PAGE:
Lambert had a good idea, and I wonder why it hasn’t been tried (or perhaps it has and readers can tell me what became of these efforts): political incubators. A not for profit, for instance, might be able to provide repository services for groups or initiatives that fit its space. It could also serve as a clearinghouse of information (one thing that winds up being onerous for small groups is finding spaces for meetings and presentations; an incubator could serve as a clearing-house of who might be able to provide space and on what dates and times). It could also serve as a locus for people willing to volunteer (for instance, graphic artists, writers, broadcast professionals or techies who’d be willing to support certain types of projects).

If readers know of groups that have had success in finessing these issues, please tell us about them in comments. Thanks!

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  1. JM Hatch

    There is quite a lot of money to be made from the poor, unfortunately for the poor, they don’t control that money. That makes it difficult for them to not only hire professional in the first palce, but to maintain any control over those professional manager of organs that are suppose to be acting on their behalf. Further, consensus being difficult also has allowed professional managers of modern large corporations & trusts to game the system against the best interest of the shareholders, or at least the individual shareholders. It’s impracticable to try to beat the wealthy in their game on their turf, and as WTO, TPA and other devices weaken the function of democracy, it’s not going to get better.

  2. allcoppedout

    Good luck obviously Yves. I thought running my bit of a shipyard tough until my version of this, backed by EU project funding in community safeguarding. In the end I built a bureaucracy that consumed the money with little impact on the identified problem and no rolling snowball effect.

    One of the deep issues concerns change itself. Think of something like ‘broken windows policing’. Sent to find out what this was by bosses imagining it to be an implementation of the death penalty for dropping sweet-wrappers, I returned as a messenger to be shot with details of the first move – getting rid of a third of them. BW was a typical delayering, focus on actual business processes kind of thing.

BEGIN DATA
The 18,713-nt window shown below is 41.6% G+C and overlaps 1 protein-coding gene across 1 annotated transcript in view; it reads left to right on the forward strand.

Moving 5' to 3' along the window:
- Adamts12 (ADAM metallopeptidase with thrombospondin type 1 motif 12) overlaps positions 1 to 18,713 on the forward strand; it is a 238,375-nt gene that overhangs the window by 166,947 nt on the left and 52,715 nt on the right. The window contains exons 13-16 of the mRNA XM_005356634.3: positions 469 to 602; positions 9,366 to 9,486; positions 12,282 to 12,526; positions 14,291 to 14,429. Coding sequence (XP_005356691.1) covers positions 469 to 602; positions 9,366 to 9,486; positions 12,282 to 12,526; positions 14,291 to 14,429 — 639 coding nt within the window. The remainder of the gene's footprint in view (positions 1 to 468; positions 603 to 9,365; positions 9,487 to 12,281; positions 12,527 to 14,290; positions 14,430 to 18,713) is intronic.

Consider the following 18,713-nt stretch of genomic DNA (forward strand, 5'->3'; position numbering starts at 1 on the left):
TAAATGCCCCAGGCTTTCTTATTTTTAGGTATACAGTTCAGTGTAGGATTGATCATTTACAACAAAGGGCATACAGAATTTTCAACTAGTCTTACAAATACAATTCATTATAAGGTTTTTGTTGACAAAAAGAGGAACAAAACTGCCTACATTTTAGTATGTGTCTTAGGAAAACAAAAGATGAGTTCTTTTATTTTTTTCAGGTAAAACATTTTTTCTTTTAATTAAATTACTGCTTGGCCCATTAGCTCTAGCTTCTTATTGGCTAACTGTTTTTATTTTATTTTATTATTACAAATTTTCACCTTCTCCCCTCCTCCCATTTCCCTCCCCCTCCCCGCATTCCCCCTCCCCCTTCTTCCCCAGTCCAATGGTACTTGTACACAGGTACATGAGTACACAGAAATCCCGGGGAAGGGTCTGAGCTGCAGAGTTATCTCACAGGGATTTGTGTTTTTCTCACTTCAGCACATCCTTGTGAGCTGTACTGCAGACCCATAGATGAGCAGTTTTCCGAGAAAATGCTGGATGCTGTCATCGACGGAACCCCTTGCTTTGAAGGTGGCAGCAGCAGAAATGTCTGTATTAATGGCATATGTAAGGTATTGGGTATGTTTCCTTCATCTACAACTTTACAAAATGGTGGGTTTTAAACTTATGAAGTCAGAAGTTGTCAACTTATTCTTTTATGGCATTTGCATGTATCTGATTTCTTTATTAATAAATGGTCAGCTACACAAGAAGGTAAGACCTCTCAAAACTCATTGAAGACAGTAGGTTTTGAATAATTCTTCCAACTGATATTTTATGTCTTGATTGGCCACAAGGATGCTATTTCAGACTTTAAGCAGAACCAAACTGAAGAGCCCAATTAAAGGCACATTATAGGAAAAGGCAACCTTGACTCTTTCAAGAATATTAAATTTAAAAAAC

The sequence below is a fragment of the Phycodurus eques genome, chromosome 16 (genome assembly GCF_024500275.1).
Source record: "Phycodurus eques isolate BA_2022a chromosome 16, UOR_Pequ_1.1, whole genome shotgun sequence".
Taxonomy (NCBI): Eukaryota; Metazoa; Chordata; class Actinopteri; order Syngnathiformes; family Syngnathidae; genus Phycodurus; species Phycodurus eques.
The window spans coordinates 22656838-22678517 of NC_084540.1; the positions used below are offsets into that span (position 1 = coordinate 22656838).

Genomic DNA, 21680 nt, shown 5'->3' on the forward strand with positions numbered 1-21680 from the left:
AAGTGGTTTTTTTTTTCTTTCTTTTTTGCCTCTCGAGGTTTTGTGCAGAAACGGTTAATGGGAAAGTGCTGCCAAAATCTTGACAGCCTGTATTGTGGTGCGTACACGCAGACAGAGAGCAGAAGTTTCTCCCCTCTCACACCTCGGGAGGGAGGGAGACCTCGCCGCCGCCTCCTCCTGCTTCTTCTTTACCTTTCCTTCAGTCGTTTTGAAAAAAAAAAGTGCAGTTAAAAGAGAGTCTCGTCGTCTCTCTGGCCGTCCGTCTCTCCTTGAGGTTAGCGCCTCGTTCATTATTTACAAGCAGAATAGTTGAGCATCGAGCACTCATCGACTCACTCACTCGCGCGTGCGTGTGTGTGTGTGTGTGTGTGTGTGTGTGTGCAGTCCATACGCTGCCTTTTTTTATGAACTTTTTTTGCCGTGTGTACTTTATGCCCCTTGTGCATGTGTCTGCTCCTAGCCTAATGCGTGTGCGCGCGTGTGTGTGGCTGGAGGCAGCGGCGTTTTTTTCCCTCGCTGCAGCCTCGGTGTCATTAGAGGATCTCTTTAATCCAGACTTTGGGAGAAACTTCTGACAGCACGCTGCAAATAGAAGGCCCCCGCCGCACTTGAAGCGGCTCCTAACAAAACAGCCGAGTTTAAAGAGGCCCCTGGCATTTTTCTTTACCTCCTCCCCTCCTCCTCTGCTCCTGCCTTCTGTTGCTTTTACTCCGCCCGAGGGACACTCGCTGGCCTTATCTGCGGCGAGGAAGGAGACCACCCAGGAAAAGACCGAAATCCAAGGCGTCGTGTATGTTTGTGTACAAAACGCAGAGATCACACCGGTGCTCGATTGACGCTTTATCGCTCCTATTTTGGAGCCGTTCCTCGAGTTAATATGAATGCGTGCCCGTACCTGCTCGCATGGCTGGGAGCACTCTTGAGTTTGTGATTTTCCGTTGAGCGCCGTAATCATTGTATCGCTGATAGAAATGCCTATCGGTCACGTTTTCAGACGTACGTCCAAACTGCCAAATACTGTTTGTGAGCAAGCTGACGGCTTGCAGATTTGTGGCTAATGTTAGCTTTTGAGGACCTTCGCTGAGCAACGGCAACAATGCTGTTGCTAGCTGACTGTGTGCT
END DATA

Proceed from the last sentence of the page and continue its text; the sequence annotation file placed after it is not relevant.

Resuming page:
What we presumably want is to start a snowball of truth rolling. I do a bit with 2 UK organisations who would share their experience, though in some ways NC already hits more of what I see as important. Nothing seems to be able to move from mailing-list and petition building. Michael Hudson mentions, more or less, the depressive feeling all radical economists can do is write their books – and that from sinecure in the establishment zoo for that matter, It’s actually worse even than this as volunteers on the streets soon find all they get are elections to vote in dictatorships. Even Freud, Horkheimer – and on to something here called the Workers’ Revolutionary Party left money-legacies inspiring bigger fights than that against establishment thinking. My daughter has worked in a number of charities and is sure there is less problem organising the voluntary end than keeping corruption out of those with first use of the finance.

    It doesn’t help much, but years of change management consulting left me with no belief any of it was rational. I would start some way behind the practical organising, rules and technology. How did the campaign against slavery really start and organise? How did something like the Hillsborough campaign organise against massive police and wider establishment lying? General ideas about such are largely fictional. Here we may be about to have a massive turn out in May EU elections for the ludicrous UKIP. University researchers are supposed to do skunk work, but rarely do.

    I’m not sure I know what Skunk is supposed to shift. Hesbollah (and other such we can’t have truck with) are always found ‘doing good work’ in communities (health, welfare) to glean support. I sometimes wonder if we could band together doing soup-kitchen work with the fearless edge of anti-corruption. There will already be models on the admin and money-safeguarding. Actually doing some charity work ourselves might just distinguish our message from accusations of niche exploitation.

    1. vlade

      My feeling on this is that you need someone who’s made it their life goal, willing to make deep personal sacrifices, to drive this. Someone like Sam Plimsol and his load line campaign (which took him 10 years, despite tons of evidence that it was costing lives almost daily, all the while it was a very profitable business running ships with the sole purpose of having them sunk and collecting the insurance). It’s not an atractive proposition.

    2. Synopticist

      “Hesbollah (and other such we can’t have truck with) are always found ‘doing good work’ in communities (health, welfare) to glean support. I sometimes wonder if we could band together doing soup-kitchen work with the fearless edge of anti-corruption.”